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A Uah nam edZopyrus, says Cicero, in his 2'uscufana runt, who pretended to judge of the character of persons by their ptysiognomy, seeing Socrates in an assembty, assured them that he united in his person innumerable vices. Those who heard this singular accusation could not refrain from laughter; but the philosopher justified his assertion by saying: "He has not imposed upon you; these vices were in my composition, but reason delivered me from them."

From this anecdote it is clear, that the science and system of physiognomy, which the labours of Lavater have rendered so celebrated in our days, were not unknown to the ancients; but before his time moderns have flattered themselves with possessing a portion of his acute knowledge. Julius Caesar Scaliger, so famous for his erudition, his dissentions, and his pride, pretended he could discover the manners of men by the features of the face; and his son assures us, that he was never deceived in his judgment. Experience and reflection certainly prove that the emotions of the soul, and the affections of the heart, are observable in the eyes and countenance. If they be weak, they leave but fleeting or imperceptible traces—if violent and settled, they leave lasting and strong impressions, which time and change do not destroy. It must be allowed that those appearances are often deceitful. But if the science of physiognomy were not even more conjectural than that of physic, there would scarcely be any one of greater utility or importance.

John Gaspard Lavater, born at Zurich, in 1741, composed a profound system, which only presents vague and uncertain conclusions. He imagined he had discovered the means of distinguishing characters, the difference of passions, and of intellect, by the simple inspection of the head. He went even so far as to draw inferences from the hand-writing. This doctrine was not confined to man—he extended it to the animal system. Is it possible to indicate the genius of a person by his physiognomy? At this truth it is possible to arrive after a long course of observation. The faculties of the mind develope themselves, and are disclosed by certain characteristical traits. Do we not often compare the busts of illustrious moderns with the portraits or the medals of distinguished personages of antiquity? In contemplating the statue of Demosthenes, we read in his countenance those elevated projects—that generous inquietude which urged him to oppose the ambitious designs of Philip, that threatened the ruin of the liberties of Greece. The physiognomy of Voltaire, that surprising man, who combined such singular talents with such malignity, who was alternately sublime and facetious, announced, it is said, this wenderful contrast. It partook at once of the eagle and the ape. The forms of government and political occurrences impress likewise on the face very singular appearances. If the studies and pursuits of men leave their traces on the physiognomy, is it not easy to imagine that a habit of baseness, of perfidy or cruelty, may be discovered in a sensible manner, by those whose eyes are greatly penetrating and frequently used. Do not painters act up to the idea? If they are to represent a Cain, a Nero, or a Caligula, do they not depicture the characters of those monsters by ferocity of aspect?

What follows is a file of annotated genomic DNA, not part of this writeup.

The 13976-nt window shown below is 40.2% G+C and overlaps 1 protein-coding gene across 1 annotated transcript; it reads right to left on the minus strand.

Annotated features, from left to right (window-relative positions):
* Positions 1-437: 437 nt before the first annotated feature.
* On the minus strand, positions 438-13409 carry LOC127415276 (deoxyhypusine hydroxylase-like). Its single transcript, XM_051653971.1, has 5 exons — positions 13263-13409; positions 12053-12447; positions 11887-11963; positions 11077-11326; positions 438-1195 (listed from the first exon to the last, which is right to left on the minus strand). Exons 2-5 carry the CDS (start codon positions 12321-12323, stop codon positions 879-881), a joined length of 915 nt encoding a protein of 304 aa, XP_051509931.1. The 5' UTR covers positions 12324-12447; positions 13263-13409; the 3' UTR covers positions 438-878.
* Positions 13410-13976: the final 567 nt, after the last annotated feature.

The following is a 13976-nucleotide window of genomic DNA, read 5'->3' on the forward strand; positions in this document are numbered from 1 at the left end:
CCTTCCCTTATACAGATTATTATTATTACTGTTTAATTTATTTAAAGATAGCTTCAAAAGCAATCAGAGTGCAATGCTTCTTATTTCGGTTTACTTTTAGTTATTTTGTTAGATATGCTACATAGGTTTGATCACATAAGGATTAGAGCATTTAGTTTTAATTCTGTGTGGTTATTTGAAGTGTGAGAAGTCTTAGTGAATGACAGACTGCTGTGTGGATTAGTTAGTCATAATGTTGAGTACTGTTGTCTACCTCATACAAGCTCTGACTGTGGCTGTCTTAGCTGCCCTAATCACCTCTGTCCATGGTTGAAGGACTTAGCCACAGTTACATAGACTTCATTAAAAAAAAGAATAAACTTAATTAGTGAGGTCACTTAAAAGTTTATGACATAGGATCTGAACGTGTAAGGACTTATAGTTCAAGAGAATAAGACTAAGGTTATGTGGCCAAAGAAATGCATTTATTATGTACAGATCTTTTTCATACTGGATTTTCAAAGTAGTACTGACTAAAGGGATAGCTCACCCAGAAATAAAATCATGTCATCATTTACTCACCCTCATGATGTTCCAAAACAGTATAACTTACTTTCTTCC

Lavater, to illustrate his doctrine, composed a book replete with genius and mystical enthusiasm, with novel' descriptions, profound ideas, and brilliant errors.

Even those who opposed his system with the greatest ingenuity, rendered ample justice to his prodigious talent. Travellers of the greatest rank and discernment, and even those whose curiosity was simply excited on passing through Zurich, where this singular man, a minister of the holy gospel, resided, did not fail to visit him and testify their regard. He seduced them by an air of confidence and inspiration, and convinced them because he appeared himself to have been convinced. His eloquence had a character of pathetic majesty. When M. Neckar quitted France, in 1789, he beheld Lavater at Zurich, and the Doctor immediately read in the countenance of the minister, all the vices, projects, and affections, of his great mind. The system of Lavater has been developed by Coxe, in his Letters on Switzerland, with considerable energy and effect. Ma-" dame Roland, whose Memoirs appertain to the History of the Revolution in France, and its consequences, the most astonishing upon record, has made us acquainted with the moral character of this philosophical observer, in an account she has given us of her journey into Switzerland. We are assured by a person who knew him intimately, that this ingenious divine was a divot, even to fanaticism. As pastor of the principal church of St. Peter, he was certainly distinguished for his unwearied zeal, in behalf of practical Christianity. During the last troubles that devastated his country, he did not believe that the studies and the reputation he had acquired, should exonerate him from taking an active part in the public calamity. Upon the entrance of the French troops into Zurich, under Massena, in 1799> Lavater received a

wound, though in what manner it is not known, which caused him, during fifteen months, inexpressible pain. Notwithstanding his long and acute suffering, his mind retained all its vigour; and he employed the remnant of his life in improving his work. He died in 1801, at the age of sixty.

The system of Lavater produced, it is surmised, that of Dr. Gall, which has excited so much attention in Germany. His Cabinet of Medals was reckoned one of the finest collections in Switzerland. Beside his Treatise on Physiognomy, Lavater composed a volume of poems, and other works of some celebrity.

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